Tra, la, 'tis almost May, the lusty month of May, that darlin month when everyone goes blissfully astray . . . with apologies to Rogers and Hammerstein.
Maybe in Camelot knights went blissfully astray. Here in Savage, we just go astray.
This is such a schizophrenic month. When I want to do nothing other than to look at the sky and daydream, I see the gutters need to be repaired. So, do I, like the responsible ant in the fable, repair the gutters, or like the grasshopper, laze away the sunny afternoons?
The ambivalence I feel is echoed in the May Day celebrations: do we dance around a Maypole, or celebrate International Day of the Worker? I don't think my decision will surprise anyone.
Guilford Elementary's PTA is sponsoring a Spring Fair tomorrow afternoon. The event will include games and bake sales, a silent auction, a plant sale and prizes.
Tickets for the individual events are five for $1 in advance, four for $1 at the fair.
Come see fire trucks up close, get your face painted, meet the Oriole Bird, then return home with bedding plants and Sunday's breakfast cake. The school's address is 7335 Oakland Mills Road, Columbia. Call Debbie Roth at (301) 596-2161 for more details.
The ever-popular Drop-In Story Time returns to the Savage Library. Preschoolers from 3 to 5 years old are cordially invited Thursday from 7 p.m. to 7:30 p.m. for a delightful literary soiree.
Dress is feety pajamas, or equally informal attire. Just drop in. Call Laura Capano at (410) 880-5978 for details and directions.
While at the Savage branch, check out the display of Hopi Katchina dancing figures in the large showcase near the children's section. It's impressive.
The Howard County chapter of the Sierra Club with the county Department of Recreation and Parks, the Maryland Wetlands Committee and the Chesapeake Bay Trust Fund are sponsoring a cleanup of the Middle Patuxent River on Sunday from 1 p.m. to 5 p.m.
If you missed Earth Day, this is your change to help the environment and protect a fragile ecosystem. Do your part to help the great blue herons.
Meet at the Gorman Area Park on Kindler Road, off Gorman Road. Bring wheelbarrows, gloves, rakes, friends and drinking water. The sponsors will provide trash bags and projects.
Call the Sierra Club for more details at (410) 531-6658.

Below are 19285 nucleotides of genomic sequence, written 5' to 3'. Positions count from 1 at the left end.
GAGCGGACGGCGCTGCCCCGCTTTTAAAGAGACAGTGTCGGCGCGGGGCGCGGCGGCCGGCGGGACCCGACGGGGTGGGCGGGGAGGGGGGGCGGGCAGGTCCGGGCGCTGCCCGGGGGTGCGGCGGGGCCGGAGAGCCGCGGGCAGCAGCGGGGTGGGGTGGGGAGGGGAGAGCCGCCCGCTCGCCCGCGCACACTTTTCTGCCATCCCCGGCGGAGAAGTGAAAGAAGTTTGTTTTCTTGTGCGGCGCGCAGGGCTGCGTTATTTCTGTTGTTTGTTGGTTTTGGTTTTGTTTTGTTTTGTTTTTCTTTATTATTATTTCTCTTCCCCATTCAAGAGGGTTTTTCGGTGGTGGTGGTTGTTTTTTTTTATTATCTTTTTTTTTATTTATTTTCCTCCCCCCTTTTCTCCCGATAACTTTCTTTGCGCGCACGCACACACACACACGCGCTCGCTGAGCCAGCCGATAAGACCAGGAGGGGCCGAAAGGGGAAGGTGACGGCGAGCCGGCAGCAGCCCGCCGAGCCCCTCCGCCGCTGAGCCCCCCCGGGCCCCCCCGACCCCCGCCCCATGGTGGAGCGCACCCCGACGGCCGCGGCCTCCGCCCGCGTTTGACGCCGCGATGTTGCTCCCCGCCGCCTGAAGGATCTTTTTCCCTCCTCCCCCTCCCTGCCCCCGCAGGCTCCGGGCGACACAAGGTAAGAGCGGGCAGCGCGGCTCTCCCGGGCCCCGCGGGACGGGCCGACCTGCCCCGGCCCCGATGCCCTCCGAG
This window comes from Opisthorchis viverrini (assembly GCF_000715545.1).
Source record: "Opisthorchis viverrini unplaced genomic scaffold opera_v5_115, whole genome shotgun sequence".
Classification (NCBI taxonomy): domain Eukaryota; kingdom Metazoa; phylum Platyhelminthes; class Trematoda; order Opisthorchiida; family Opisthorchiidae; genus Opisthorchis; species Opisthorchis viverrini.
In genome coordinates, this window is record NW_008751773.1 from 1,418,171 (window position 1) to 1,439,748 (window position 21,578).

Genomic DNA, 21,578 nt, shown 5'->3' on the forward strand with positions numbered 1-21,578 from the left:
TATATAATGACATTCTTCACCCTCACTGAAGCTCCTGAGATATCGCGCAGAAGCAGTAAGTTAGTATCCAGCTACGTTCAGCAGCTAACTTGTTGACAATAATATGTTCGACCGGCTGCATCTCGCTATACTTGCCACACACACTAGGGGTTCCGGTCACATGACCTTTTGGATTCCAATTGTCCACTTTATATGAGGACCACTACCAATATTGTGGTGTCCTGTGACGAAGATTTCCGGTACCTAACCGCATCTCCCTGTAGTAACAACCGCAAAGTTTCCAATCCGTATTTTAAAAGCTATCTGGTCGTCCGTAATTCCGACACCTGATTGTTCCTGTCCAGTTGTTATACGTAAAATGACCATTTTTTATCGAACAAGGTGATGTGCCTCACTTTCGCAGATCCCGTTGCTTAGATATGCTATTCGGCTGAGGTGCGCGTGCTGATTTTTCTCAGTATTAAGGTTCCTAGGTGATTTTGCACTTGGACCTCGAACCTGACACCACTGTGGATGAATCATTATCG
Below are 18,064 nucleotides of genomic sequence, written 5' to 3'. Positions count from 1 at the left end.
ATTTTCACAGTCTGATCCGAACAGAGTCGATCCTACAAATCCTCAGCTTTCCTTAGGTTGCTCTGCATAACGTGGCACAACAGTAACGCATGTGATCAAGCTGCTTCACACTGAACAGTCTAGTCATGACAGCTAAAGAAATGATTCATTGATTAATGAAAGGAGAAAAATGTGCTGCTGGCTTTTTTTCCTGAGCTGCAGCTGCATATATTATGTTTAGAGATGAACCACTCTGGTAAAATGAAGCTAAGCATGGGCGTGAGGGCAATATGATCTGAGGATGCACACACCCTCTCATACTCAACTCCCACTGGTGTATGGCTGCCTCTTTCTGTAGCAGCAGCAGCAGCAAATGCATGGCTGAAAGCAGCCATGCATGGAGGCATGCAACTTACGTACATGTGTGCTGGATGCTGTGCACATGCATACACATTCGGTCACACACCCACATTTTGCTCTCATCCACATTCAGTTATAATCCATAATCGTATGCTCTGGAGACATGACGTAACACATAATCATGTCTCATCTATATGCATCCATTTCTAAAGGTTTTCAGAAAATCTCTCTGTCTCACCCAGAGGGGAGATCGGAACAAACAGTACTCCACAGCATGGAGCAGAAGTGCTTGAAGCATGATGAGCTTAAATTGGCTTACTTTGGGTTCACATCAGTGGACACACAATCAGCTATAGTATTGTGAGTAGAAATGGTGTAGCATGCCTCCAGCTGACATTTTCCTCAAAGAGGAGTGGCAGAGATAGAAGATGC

Hammond Middle School is holding orientation for next year's sixth-graders all month long so that students will already be familiar with the building and some of the teachers.
This year, Hammond Middle School acquires a new feeder school, the newly opened Forest Ridge Elementary. Hammond is also holding an orientation for parents of new students on May 11 at 7 p.m. The purpose is to let parents know what to expect in the middle school years, when children grow quickly into adolescence and when peer influence becomes more important.
Jim Griffin, Hammond Middle School's Science Team leader, called to announce the winners of the Earth Day Poster contest.
Anthony Bell won in the sixth-grade category, Kaite McGuigan in the seventh-grade category and Davin Mam in the eighth-grade category. Anne Lee won the grand prize.
Each of these fine artists is richer by a $50 savings bond, courtesy of Citizens Bank, which has formed a partnership with the school.
These posters and all the others made during April are brightening the walls of the school. Mr. Griffin also noted that sixth-grader Jennifer K. Thomas' project was displayed at the county science fair recently.
Congratulations to all.
In other news from Hammond, Pat Greenwald, the Gifted and Talented teacher, called to remind me of the program's Type III fair, set for May 26 at 7 p.m. at the school.
Among the students who will report on their projects is Jennie Thomas, a sixth-grader.
After reading an article in The Sun last year about a Baltimore school that needed books, she organized a book drive and fund-raising effort. She wrote letters to sports teams and elected officials, asking for books or donations.
Jennie got a resounding response, including books sent by state Sen. Thomas M. Yeager. She's also collected more than $200 to purchase new books.
Jennie not only identified the problem, and researched a solution, she also implemented it, choosing the books to be purchased.
In about two weeks, Jennie will receive the books she's ordered from Iowa, and she and her mother will deliver them to James McHenry School.
The Savage Homemakers hold their monthly meeting May 13 at 11 a.m. in Carroll Baldwin Hall. This month's hostesses are Genevieve Suter and Virginia Axley, and the theme is Total Image.
Everyone is welcome to attend this fun and informative meeting. The homemakers also will be represented this weekend at the Howard County Sheep and Wool festival, held at the county fairgrounds.
The Maryland Association for Family and Community Education, the formal name of the extension service's homemaker program, will staff a booth with homemade cakes and goodies.
If you're at the sheep fair this weekend, stop by the booth for some wonderful goodies to take home.